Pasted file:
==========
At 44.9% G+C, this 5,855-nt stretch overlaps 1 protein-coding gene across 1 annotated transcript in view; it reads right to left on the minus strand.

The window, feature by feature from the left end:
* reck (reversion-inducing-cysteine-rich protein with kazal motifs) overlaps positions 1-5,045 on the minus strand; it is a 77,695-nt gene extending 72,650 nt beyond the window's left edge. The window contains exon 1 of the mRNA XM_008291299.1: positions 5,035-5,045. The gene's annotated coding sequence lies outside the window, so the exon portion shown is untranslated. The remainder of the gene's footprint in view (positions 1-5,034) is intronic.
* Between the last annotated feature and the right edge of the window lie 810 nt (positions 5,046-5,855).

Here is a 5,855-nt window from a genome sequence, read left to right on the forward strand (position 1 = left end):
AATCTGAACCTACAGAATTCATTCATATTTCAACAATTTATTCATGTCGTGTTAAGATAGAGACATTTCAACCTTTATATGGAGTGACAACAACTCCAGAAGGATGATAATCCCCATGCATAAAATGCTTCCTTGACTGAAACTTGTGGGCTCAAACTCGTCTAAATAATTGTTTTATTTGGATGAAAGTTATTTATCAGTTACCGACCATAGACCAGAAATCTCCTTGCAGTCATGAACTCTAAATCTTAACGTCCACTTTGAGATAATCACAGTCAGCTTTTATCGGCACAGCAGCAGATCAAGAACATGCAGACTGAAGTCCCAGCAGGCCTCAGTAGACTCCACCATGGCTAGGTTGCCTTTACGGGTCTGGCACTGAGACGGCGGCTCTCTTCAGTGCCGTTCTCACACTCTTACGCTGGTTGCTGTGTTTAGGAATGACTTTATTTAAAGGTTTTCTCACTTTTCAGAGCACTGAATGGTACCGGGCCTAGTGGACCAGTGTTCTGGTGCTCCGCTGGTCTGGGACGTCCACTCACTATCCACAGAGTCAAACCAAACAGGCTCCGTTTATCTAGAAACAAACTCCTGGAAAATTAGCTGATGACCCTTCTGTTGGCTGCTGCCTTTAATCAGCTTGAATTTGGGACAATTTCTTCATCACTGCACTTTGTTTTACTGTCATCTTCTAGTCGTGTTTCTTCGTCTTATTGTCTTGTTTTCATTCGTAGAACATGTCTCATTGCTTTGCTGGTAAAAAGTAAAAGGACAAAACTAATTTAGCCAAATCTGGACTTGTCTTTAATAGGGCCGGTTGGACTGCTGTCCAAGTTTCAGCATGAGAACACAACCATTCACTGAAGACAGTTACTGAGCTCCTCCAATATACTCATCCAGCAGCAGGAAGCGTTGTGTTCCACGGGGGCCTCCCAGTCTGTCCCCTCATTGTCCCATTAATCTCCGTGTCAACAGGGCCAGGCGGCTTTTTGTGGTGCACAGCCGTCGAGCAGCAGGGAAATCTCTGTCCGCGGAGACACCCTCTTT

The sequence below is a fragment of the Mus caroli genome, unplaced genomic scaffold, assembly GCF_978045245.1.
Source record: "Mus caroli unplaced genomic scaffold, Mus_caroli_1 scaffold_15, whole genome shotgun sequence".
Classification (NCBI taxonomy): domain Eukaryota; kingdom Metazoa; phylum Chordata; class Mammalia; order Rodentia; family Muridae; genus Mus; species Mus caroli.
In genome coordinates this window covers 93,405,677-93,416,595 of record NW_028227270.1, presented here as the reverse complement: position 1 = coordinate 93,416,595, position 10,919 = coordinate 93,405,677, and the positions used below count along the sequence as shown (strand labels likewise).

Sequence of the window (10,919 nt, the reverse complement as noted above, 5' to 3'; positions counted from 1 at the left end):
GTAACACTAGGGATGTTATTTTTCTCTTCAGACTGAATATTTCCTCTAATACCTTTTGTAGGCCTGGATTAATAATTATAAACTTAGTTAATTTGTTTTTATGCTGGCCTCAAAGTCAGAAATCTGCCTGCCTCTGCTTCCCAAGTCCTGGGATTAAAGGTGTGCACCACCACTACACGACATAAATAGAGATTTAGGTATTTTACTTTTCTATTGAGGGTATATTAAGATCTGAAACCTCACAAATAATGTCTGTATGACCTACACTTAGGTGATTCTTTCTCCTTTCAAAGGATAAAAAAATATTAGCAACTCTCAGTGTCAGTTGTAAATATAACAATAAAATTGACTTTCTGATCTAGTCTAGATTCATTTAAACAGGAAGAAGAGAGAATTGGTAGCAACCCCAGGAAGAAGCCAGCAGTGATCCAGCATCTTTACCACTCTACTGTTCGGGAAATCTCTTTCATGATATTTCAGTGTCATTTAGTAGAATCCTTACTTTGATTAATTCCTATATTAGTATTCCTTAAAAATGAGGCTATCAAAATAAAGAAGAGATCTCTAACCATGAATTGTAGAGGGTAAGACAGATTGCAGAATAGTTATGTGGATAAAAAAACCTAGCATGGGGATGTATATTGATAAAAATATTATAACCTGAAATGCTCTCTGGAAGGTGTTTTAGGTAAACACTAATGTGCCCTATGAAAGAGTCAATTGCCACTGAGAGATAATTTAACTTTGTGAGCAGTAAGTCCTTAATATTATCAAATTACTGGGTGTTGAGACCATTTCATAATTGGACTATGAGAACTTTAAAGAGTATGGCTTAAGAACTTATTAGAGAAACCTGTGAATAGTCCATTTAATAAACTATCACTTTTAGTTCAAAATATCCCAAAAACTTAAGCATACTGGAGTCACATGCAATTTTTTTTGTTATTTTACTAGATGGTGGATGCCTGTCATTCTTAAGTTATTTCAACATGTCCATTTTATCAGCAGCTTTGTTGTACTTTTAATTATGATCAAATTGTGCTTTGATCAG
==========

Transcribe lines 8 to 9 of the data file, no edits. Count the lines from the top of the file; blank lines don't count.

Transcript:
Source record: "Mus caroli unplaced genomic scaffold, Mus_caroli_1 scaffold_15, whole genome shotgun sequence".
Classification (NCBI taxonomy): domain Eukaryota; kingdom Metazoa; phylum Chordata; class Mammalia; order Rodentia; family Muridae; genus Mus; species Mus caroli.